When the police declare an amnesty on people carrying knives, it is not just the schoolchildren of the nation they are appealing to, our dear little schoolchildren armed to the teeth with guns, knives, cutlasses and machetes. Nor is it merely to the criminal classes who sally forth festooned with daggers, confident in the knowledge that they will not meet a policeman carrying so much as a penknife. No, it is also the dear old middle classes the police are trying to reach, middle-class households such as those run by Edward and Ursula...
"Knife-sharpening baffles me," said Edward, waving a kitchen knife and a steel at his wife, Ursula. "On Christmas Day my father used to get out a steel like this and a carving knife like this and he used to stroke one gently against the other in a manner reminiscent of Yehudi Menuhin playing the violin until magically the knife was so sharp that you could shave with it."
"How do you know ?" said Ursula. "Did he ever shave with it ?"
"He used to shave the turkey with it," said Edward, nostalgically. "Any excrescent lumps or remains of feathers he would remove with a gentle sweep of the knife. He once demonstrated that he could cut a piece of paper in half in mid-air, as it fell, just by slashing it with his freshly sharpened knife. Shall I show you ?"
"No, never mind," said Ursula. "Just sharpen that kitchen knife. That's all I need."
"I don't think I'll ever get it sharp," said Edward. "It's just going to join that ever-growing pile of blunt knives we never use."
It was true. At the back of the kitchen drawer there had accumulated a stack of knives which had started out as gleaming little French knives or good old English knives or nice serrated bread knives, all of which had got blunter and blunter, especially when Edward tried to sharpen them. They were left undisturbed there, not because anyone thought they would come in useful again, but because nobody dared put their hand down the back of the drawer in case they got cut, though the danger was minimal.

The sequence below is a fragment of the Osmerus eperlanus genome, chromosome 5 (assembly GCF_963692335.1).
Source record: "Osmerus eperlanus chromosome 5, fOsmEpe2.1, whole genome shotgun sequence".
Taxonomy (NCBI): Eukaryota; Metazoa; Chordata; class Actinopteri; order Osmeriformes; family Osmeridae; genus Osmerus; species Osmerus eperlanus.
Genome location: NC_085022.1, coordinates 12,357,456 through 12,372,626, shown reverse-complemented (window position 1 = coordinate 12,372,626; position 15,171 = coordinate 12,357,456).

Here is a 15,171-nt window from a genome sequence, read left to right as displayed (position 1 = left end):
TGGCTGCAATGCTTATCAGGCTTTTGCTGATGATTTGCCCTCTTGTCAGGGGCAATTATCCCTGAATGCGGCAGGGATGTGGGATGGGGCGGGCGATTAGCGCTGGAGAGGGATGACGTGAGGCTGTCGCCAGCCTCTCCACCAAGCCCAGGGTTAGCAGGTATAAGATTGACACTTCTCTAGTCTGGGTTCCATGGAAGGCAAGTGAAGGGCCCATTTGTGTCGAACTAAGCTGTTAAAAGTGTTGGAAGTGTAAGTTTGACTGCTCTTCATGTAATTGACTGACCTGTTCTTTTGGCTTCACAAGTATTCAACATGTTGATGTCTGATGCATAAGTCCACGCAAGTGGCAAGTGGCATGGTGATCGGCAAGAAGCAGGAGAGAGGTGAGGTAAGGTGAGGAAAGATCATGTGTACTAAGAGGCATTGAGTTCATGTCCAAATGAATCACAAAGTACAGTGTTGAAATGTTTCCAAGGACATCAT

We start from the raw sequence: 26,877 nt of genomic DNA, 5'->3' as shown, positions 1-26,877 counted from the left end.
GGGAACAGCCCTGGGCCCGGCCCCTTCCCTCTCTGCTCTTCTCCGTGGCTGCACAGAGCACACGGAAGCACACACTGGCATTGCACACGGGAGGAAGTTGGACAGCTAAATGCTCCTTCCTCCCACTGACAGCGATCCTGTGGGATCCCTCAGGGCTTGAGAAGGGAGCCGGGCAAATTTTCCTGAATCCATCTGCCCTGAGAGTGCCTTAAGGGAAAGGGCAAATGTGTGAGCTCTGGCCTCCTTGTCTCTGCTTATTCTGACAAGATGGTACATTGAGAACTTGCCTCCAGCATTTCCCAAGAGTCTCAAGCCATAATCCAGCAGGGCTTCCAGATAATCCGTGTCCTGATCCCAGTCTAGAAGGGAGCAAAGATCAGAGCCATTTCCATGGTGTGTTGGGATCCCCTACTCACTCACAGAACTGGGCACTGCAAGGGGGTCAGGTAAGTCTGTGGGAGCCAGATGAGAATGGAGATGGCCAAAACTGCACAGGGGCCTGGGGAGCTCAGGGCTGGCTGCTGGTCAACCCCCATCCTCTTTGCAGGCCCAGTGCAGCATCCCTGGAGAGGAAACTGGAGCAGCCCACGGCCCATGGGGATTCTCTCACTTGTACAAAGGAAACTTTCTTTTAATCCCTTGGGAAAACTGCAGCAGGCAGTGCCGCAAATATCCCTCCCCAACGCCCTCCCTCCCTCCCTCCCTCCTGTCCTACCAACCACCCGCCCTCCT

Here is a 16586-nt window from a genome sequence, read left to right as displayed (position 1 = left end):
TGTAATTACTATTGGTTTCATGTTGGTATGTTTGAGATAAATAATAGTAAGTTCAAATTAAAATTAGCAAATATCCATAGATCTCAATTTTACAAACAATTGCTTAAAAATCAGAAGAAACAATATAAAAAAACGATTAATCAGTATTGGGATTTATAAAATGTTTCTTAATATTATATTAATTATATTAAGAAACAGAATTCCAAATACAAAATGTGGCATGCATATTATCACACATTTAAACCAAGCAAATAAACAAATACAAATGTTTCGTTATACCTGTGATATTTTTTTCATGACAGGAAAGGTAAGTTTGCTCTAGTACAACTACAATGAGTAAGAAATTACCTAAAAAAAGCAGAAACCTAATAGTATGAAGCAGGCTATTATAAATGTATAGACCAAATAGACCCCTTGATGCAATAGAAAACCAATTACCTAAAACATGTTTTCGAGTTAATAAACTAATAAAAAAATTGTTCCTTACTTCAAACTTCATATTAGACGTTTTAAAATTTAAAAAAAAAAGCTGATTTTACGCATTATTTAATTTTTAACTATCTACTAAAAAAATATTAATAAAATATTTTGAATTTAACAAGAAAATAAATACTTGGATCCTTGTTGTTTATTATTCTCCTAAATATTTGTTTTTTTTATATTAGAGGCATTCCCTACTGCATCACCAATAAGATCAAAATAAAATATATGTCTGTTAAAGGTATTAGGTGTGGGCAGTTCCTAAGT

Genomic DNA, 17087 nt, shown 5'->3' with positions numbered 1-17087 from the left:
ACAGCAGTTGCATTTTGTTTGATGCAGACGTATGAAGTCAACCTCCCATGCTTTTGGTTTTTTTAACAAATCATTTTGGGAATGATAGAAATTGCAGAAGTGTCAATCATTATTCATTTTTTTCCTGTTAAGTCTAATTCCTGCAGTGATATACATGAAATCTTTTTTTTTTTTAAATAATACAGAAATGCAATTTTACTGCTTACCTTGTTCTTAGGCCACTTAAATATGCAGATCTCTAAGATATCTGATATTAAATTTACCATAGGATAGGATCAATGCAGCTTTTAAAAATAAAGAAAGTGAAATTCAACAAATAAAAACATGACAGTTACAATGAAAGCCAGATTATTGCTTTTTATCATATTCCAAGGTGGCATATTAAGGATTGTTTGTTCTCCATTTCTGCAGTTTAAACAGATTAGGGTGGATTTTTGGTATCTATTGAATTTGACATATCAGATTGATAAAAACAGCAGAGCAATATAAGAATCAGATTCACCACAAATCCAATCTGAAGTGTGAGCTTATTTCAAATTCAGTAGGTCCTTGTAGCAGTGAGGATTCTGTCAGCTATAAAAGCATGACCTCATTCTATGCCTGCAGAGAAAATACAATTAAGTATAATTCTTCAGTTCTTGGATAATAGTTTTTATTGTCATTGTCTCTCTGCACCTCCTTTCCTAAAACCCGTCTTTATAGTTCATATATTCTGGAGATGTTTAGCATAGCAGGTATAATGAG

"I thought you were going to throw those away?" said Ursula.
"It's not that easy to throw away knives," said Edward. "It's like throwing away glass. It becomes a hazard for someone else."
"Oh, for heaven's sake, just wrap them all up and throw them away ! Or ... or ... join the amnesty!"
"They said on the news this morning that there's an amnesty for knives. You just go to the nearest police station and hand your knives in. No questions asked. You just pop them in a box."
"Yes, but that's for fighting knives. That's for people who carry knives and go around hoping to stitch up other people, or rather, to unstitch them. It's not for people who go round carrying knives hoping to get a chance to slice some bread!"
"Look, they will accept any kind of knife! They'll take our lot! You yourself said it was getting dangerous, last time you cut your finger...."
"Yes, but.... "
Half an hour later Edward had lost the argument, had cleared out all their unwanted knives (more than 16 of them, not counting two bent skewers and a lethal looking Chinese chopper picked up cheap in Gerrard Street) and was driving down to the local police station with them. Mentally, he was already planning what to do next after the police station (fill up with petrol, go to the garden centre, etc) when he failed to notice the lights turning red and bumped the car ahead lightly. The driver jumped out furiously, a passing policeman came to intervene, and during the taking of notes he asked what was in the suspicious looking package on the back seat. He was amazed to find a fearsome assortment of fighting weapons, enough to arm a gang....
"I said, I'm under arrest!" fumed Edward down the line to his wife. "I've been arrested on a charge of carrying offensive weapons!"
The Home Office writes: Don't be a silly boy like Edward. It's not bread knives we're after. It's lethal knives, good blades, genuine weapons. Stuff we can make a profit on. Sell on to Iraq or somewhere. Iraq won't take old bread knives. So take them to your local dump, there's a good citizen. Thank you.